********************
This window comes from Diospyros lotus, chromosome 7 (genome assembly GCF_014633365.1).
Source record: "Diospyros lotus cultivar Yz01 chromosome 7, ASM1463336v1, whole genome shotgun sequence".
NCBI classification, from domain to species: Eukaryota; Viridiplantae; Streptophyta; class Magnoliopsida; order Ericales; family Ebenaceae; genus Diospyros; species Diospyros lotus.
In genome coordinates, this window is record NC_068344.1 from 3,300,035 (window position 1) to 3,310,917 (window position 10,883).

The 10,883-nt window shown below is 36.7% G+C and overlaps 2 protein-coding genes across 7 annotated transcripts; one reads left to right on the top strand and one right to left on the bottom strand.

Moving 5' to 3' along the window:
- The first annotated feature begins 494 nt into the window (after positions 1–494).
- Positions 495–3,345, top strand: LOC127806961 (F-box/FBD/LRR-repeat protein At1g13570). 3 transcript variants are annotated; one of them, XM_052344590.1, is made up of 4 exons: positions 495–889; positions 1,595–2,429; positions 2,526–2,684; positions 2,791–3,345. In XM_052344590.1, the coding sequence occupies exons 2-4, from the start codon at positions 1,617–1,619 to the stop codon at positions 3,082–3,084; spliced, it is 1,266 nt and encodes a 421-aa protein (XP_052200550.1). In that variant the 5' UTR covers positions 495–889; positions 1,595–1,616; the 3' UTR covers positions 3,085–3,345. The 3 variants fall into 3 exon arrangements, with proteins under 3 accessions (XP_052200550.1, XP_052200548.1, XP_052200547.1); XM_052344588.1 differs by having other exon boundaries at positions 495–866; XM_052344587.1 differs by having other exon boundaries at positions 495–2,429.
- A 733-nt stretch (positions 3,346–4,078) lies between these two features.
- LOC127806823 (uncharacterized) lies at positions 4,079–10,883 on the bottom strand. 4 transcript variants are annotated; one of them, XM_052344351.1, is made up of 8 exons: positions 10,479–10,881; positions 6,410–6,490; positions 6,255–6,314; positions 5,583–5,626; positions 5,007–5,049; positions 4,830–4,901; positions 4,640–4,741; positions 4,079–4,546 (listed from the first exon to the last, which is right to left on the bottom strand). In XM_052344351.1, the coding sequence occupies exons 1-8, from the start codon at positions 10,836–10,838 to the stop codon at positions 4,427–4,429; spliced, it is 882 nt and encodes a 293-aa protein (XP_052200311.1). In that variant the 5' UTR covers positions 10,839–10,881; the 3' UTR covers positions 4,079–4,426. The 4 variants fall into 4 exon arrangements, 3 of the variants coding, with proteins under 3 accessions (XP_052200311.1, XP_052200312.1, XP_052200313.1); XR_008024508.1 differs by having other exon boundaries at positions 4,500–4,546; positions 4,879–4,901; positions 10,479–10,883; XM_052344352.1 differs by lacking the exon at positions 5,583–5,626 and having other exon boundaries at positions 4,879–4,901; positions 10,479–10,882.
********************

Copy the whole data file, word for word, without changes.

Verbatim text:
This window comes from Diospyros lotus, chromosome 7 (genome assembly GCF_014633365.1).
Source record: "Diospyros lotus cultivar Yz01 chromosome 7, ASM1463336v1, whole genome shotgun sequence".
NCBI classification, from domain to species: Eukaryota; Viridiplantae; Streptophyta; class Magnoliopsida; order Ericales; family Ebenaceae; genus Diospyros; species Diospyros lotus.
In genome coordinates, this window is record NC_068344.1 from 3,300,035 (window position 1) to 3,310,917 (window position 10,883).

The 10,883-nt window shown below is 36.7% G+C and overlaps 2 protein-coding genes across 7 annotated transcripts; one reads left to right on the top strand and one right to left on the bottom strand.

Moving 5' to 3' along the window:
- The first annotated feature begins 494 nt into the window (after positions 1–494).
- Positions 495–3,345, top strand: LOC127806961 (F-box/FBD/LRR-repeat protein At1g13570). 3 transcript variants are annotated; one of them, XM_052344590.1, is made up of 4 exons: positions 495–889; positions 1,595–2,429; positions 2,526–2,684; positions 2,791–3,345. In XM_052344590.1, the coding sequence occupies exons 2-4, from the start codon at positions 1,617–1,619 to the stop codon at positions 3,082–3,084; spliced, it is 1,266 nt and encodes a 421-aa protein (XP_052200550.1). In that variant the 5' UTR covers positions 495–889; positions 1,595–1,616; the 3' UTR covers positions 3,085–3,345. The 3 variants fall into 3 exon arrangements, with proteins under 3 accessions (XP_052200550.1, XP_052200548.1, XP_052200547.1); XM_052344588.1 differs by having other exon boundaries at positions 495–866; XM_052344587.1 differs by having other exon boundaries at positions 495–2,429.
- A 733-nt stretch (positions 3,346–4,078) lies between these two features.
- LOC127806823 (uncharacterized) lies at positions 4,079–10,883 on the bottom strand. 4 transcript variants are annotated; one of them, XM_052344351.1, is made up of 8 exons: positions 10,479–10,881; positions 6,410–6,490; positions 6,255–6,314; positions 5,583–5,626; positions 5,007–5,049; positions 4,830–4,901; positions 4,640–4,741; positions 4,079–4,546 (listed from the first exon to the last, which is right to left on the bottom strand). In XM_052344351.1, the coding sequence occupies exons 1-8, from the start codon at positions 10,836–10,838 to the stop codon at positions 4,427–4,429; spliced, it is 882 nt and encodes a 293-aa protein (XP_052200311.1). In that variant the 5' UTR covers positions 10,839–10,881; the 3' UTR covers positions 4,079–4,426. The 4 variants fall into 4 exon arrangements, 3 of the variants coding, with proteins under 3 accessions (XP_052200311.1, XP_052200312.1, XP_052200313.1); XR_008024508.1 differs by having other exon boundaries at positions 4,500–4,546; positions 4,879–4,901; positions 10,479–10,883; XM_052344352.1 differs by lacking the exon at positions 5,583–5,626 and having other exon boundaries at positions 4,879–4,901; positions 10,479–10,882.